Jon Leaman

A Few CloudTrail Best Practices

There are many tools out there to help monitor and alert on AWS accounts, both native and third-party. Across every tool I have tested, one alert is always critical and it’s so easy to fix that there is no excuse not to have it on — CloudTrail.

CloudTrail, in short, logs every API call in your AWS account. The importance of this should be self-evident to my readers, so bear with me. If something bad happens in your account, you want to know who did it and when. You want an audit trail! Without CloudTrail, you’ll be flying without a rear-view mirror. You won’t have any hindsight to be 20-20 about, and that’s a shame.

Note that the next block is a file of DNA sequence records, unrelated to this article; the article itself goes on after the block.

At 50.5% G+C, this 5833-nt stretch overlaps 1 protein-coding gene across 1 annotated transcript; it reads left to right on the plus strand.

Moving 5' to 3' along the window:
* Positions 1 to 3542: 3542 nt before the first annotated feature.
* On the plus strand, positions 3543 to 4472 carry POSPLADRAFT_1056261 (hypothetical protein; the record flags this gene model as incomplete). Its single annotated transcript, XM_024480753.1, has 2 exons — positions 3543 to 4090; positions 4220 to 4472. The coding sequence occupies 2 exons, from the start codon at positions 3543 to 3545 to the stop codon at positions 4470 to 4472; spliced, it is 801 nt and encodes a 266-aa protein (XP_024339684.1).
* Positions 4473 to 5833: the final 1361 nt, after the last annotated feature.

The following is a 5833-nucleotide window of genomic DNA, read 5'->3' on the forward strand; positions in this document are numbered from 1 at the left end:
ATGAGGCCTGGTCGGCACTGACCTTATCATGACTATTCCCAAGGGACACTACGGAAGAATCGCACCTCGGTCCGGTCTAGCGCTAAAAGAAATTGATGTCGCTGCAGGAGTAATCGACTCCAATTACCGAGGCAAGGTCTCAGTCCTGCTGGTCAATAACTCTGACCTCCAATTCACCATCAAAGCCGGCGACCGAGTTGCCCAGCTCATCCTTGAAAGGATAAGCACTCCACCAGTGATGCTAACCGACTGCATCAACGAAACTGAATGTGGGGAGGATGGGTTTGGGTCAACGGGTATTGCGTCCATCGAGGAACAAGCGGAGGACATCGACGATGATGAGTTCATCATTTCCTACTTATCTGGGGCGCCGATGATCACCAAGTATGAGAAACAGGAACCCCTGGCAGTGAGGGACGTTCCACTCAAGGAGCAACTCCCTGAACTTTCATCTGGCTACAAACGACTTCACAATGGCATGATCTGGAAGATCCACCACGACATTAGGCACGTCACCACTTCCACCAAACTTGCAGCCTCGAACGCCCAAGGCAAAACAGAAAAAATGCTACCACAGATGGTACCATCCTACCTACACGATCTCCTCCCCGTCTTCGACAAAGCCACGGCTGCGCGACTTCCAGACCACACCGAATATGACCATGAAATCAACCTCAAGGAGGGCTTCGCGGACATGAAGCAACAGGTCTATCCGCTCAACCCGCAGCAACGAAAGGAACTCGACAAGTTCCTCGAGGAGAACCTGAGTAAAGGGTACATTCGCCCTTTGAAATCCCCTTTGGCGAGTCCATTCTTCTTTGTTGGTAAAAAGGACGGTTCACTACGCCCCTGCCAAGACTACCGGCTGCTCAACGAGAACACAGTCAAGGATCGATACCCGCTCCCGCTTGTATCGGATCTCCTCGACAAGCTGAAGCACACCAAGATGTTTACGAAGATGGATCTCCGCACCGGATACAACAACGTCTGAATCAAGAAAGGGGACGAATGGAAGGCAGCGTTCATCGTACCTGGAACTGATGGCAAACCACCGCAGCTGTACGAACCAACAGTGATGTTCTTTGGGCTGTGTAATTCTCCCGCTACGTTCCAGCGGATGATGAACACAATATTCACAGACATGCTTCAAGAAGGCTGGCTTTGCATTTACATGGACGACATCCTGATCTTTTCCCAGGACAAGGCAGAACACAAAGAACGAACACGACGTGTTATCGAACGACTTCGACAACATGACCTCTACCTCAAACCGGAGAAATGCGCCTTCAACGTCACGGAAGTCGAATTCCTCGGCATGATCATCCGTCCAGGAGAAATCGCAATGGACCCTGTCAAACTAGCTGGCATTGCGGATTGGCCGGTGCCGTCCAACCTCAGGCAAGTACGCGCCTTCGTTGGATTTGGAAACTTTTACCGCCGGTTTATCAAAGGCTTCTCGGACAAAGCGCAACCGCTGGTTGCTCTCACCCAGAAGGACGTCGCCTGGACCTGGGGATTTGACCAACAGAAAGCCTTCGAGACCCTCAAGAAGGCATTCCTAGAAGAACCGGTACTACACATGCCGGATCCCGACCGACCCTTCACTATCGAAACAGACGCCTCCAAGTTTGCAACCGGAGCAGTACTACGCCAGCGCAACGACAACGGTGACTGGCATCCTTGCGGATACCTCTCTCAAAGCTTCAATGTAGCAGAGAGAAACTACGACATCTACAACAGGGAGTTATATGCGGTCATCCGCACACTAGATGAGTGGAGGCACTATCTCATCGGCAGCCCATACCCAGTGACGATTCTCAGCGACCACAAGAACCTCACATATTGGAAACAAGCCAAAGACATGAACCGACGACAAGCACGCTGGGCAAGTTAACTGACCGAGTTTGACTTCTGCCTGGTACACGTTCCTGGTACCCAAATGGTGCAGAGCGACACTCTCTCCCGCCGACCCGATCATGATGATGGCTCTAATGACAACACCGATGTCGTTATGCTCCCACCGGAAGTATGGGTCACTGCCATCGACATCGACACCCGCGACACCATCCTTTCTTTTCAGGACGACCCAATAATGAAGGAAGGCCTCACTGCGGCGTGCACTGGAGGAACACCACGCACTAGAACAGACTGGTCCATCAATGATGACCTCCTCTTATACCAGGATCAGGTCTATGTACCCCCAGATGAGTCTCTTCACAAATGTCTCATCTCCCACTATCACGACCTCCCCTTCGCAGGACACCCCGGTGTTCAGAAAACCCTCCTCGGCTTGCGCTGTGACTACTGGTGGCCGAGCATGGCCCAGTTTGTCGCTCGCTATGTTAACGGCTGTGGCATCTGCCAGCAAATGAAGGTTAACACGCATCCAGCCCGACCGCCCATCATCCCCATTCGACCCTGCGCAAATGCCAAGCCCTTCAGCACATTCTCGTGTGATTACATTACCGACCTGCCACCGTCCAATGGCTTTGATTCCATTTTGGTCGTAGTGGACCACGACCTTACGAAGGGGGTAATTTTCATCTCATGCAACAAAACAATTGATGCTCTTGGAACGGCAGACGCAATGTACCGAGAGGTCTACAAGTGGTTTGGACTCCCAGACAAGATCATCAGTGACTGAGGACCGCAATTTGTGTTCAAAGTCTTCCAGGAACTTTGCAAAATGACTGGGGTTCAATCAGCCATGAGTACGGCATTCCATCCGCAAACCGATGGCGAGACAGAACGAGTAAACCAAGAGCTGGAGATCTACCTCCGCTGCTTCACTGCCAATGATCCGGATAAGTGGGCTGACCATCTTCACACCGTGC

At what cost? Basically the cost of storing the data in S3 and CloudWatch — minimal. If you’re not sold and you’ve read this, I’ll have no sympathy.

Moving on.

Historically, CloudTrail was enabled per region. This means that when a new region comes online, you must remember to go and enable it in that region. If you don’t automate this, there is room for neglect. CloudTrail now has an ‘all-regions’ setting per trail. My recommendation is create a new trail that has all-regions enabled. If this is as far as you go, that’s okay, but we can take it a step further.

At this point, you’ll have an S3 bucket that is logging all API calls across all regions, and in the event a new region comes online, that region too. Additionally, you can pipe these logs through CloudWatch, which I recommend. Typically, most customers only use 1-3 regions, so if you have non-readonly activity in any of the other regions, you probably want to be alerted. I’m going to walk you through setting up alerts to answer the following question:

How can I be alerted of any activity in non-approved regions, with the exception of read-only calls?

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